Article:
5. says:

    Very lucid and insightful explanation of the recent financial crisis, and what is to be done to recover from it.

  6. says:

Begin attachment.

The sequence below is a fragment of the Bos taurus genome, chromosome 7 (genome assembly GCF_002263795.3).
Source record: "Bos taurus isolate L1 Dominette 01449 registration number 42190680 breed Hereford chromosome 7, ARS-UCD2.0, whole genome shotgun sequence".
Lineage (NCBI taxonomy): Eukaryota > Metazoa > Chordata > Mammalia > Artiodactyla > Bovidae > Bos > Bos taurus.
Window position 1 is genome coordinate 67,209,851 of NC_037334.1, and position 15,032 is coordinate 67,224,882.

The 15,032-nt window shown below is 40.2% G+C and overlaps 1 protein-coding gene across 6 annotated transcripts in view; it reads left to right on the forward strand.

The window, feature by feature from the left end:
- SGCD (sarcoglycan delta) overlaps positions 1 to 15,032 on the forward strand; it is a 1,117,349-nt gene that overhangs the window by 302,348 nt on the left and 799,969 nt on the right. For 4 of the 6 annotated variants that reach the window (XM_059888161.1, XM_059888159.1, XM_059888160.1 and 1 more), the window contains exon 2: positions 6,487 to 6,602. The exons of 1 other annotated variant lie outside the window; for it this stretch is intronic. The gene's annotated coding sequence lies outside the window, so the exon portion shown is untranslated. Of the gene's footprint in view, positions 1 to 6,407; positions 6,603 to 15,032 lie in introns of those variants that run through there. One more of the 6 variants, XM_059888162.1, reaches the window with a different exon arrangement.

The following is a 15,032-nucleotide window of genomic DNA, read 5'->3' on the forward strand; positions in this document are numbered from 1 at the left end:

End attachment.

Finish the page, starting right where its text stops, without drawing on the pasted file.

Now that I ve read this book I have the dangerous idea that I understand economics I learned about this book from this review by Travis Therefore, blame him for my new know it all melancholy demeanor caused by exposure to the dismal science The author makes many suggestions on how to change world economics to better serve human interests The suggestions offered seem to be good ideas to me But I m convinced none of the author s suggestions will be enacted because the moneyed interests of the world, in addition to being too big to fail, are too politically influential to allow changes that may diminish their incomes Welcome to the new corporate welfare state.Financially stressful times are opportunities to make improvements Many improvements were made to the banking system during the 1930s depression, but the author indicates that s not what has happened during the current crisis With the banking system at the brink of collapse in the fall of 2008, lending dried up and the government stepped in to bail out the banks This was the perfect time to start thinking about developing a truly efficient financial system that directs capital to where it is needed and where it is most productive in an efficient way, one that helps households and corporations alike to manage risk and that provides the basis of a fast and low cost payment system Instead, two separate presidential administrations undertook a series of measures to help the financial system, with little thought of the kind of financial system the country should have when if finally emerges from the crisis An irony that arises from the aggressive steps taken to prevent total financial collapse into a severe depression is that, by avoiding it, the public perception is lulled into thinking that things weren t so bad after all And so now the members of congress who voted for TARP are now under attack for wasting so much money.Another variation on this are those who say the whole mess could have been avoided if the collapse of Lehman Brothers would have been prevented Maybe so, but there s a political side to the question to consider The following quotation sums it up A third view holds that Lehman s collapse actually saved the entire financial system without it, it would have been difficult to galvanize the political support required to bail out the banks It was hard enough to do so after its collapse In other words, sometimes a bit of hardship is required to concentrate the mind.The author of this book offers a lot of criticism on how things were done and suggests better approaches to the problems He suggests that it would have been better to target small banks instead of big banks and home owners over bankers He also says it would have been better to have oversight on how the banks used money given to them by the government I m sure the author is correct, but I m not convinced that his suggestions would have been administratively practical Varied targeting and increased oversight would have required time and increased government bureaucracy And we all know how popular government bureaucracy is Further, the bankers and big investors would have complained so much that it would have become politically untenable I think if both sides of the actions taken could be fully discussed and explored, I suspect what the Bush and Obama administrations did is about all that was possible The author refers to it as muddling through Democracy and making sausage have a lot in common It hurts me to say the things in the above paragraph I would have loved forcing all investment bankers to have their salaries reduced to minimum wage until all government money was paid back The concept of paying big bonuses for losing money drives me crazy The author provided the following comparison of CEOs in various countries In Japanese society, a CEO who was responsible for destroying his firm, forcing thousands of workers to be laid off, might commit harikari In the United Kingdom, CEOs resigned when their firms failed In the United States, they are fighting over the size of their bonuses The author doesn t seem to have much respect for the conservative politicians who believe that tax cuts can fix all problems Unfortunately, especially in the United States, many shibboleths have inhibited figuring out the right role of the state One common aphorism, a crib from Thomas Paine, asserts, The government that governs best is the government that governs least Conventional wisdom on the Republican campaign trail is that tax cuts can cure any economic ill the lower the tax rate, the higher the growth rate Yet Sweden has one of the highest per capita incomes, and in broader measures of well being it outranks the United States by a considerable margin We may be witnessing the end of American triumphalism The fall of the Berlin Wall in 1989 marked the end of communism as a viable idea historians will mark the twenty years since 1989 as the short period of American triumphalism September 15, 2008, the date that Lehman Brothers collapsed, may be to market fundamentalism the notion that unfettered markets, all by themselves, can ensure economic prosperity and growth what the fall of the Berlin Wall was to communism